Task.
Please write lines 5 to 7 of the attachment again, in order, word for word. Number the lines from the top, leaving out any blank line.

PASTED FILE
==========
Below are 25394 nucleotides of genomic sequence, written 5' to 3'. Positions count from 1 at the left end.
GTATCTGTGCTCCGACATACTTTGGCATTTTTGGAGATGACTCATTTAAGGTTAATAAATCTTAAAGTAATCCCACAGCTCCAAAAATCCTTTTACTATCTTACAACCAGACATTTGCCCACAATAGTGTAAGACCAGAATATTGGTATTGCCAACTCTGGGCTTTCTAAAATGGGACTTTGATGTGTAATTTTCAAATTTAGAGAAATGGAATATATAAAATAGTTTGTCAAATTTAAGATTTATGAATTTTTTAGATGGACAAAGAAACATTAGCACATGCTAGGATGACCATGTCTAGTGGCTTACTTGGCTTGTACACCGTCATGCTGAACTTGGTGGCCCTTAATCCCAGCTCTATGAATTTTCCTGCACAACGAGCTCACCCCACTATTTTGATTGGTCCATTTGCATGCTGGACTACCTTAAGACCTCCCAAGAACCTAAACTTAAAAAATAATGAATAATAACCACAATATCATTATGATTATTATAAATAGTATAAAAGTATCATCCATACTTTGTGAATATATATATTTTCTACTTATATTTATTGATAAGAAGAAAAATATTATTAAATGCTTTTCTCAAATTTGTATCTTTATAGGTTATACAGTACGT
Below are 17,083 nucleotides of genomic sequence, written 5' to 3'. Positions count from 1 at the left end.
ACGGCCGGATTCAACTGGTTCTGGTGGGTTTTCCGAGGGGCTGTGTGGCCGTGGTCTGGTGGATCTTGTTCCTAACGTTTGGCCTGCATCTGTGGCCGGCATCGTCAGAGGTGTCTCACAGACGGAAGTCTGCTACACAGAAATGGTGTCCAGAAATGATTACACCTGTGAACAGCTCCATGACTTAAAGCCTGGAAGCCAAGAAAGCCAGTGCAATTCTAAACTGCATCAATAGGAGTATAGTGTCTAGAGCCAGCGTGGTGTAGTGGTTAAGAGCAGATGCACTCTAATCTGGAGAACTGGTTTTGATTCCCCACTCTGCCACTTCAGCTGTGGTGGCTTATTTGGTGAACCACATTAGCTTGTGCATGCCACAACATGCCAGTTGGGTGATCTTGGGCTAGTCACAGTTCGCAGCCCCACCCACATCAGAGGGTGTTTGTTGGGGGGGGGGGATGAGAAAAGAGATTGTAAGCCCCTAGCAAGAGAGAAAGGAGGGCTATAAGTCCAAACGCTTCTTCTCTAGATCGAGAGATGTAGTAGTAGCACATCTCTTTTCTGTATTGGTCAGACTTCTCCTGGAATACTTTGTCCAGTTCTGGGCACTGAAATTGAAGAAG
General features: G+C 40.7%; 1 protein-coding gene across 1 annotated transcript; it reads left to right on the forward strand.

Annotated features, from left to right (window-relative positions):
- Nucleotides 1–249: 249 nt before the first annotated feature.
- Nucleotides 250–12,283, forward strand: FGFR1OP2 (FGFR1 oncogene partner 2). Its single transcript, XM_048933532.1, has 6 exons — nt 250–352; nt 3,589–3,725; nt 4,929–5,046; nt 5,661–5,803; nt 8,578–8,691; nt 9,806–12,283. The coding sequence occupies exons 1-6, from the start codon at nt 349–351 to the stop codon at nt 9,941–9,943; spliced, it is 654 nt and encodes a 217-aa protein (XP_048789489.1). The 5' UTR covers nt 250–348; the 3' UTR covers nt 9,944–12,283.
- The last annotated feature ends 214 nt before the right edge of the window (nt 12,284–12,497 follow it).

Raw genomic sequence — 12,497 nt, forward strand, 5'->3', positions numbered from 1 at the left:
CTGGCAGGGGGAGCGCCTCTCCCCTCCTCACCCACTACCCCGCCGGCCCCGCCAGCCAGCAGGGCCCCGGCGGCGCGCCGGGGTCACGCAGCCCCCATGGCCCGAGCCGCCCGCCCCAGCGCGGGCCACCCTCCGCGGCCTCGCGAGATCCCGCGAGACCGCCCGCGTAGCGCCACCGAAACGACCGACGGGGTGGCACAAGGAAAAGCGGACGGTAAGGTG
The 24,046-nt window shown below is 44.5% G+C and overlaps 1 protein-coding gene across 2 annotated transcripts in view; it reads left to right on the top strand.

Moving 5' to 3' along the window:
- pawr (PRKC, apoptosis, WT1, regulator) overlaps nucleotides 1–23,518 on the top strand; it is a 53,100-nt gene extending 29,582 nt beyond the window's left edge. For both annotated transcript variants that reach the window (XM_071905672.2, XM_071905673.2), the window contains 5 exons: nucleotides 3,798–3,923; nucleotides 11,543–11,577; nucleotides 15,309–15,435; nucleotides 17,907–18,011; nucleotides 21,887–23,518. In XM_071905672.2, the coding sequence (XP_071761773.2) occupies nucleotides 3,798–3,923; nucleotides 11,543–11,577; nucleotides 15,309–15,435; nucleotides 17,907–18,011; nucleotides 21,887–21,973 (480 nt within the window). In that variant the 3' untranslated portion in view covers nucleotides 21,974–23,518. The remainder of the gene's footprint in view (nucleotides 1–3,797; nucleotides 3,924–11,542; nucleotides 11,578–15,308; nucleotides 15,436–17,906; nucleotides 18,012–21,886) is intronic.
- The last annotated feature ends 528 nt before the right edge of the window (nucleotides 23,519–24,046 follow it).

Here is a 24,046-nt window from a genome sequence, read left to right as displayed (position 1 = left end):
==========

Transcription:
General features: G+C 40.7%; 1 protein-coding gene across 1 annotated transcript; it reads left to right on the forward strand.

Annotated features, from left to right (window-relative positions):
- Nucleotides 1–249: 249 nt before the first annotated feature.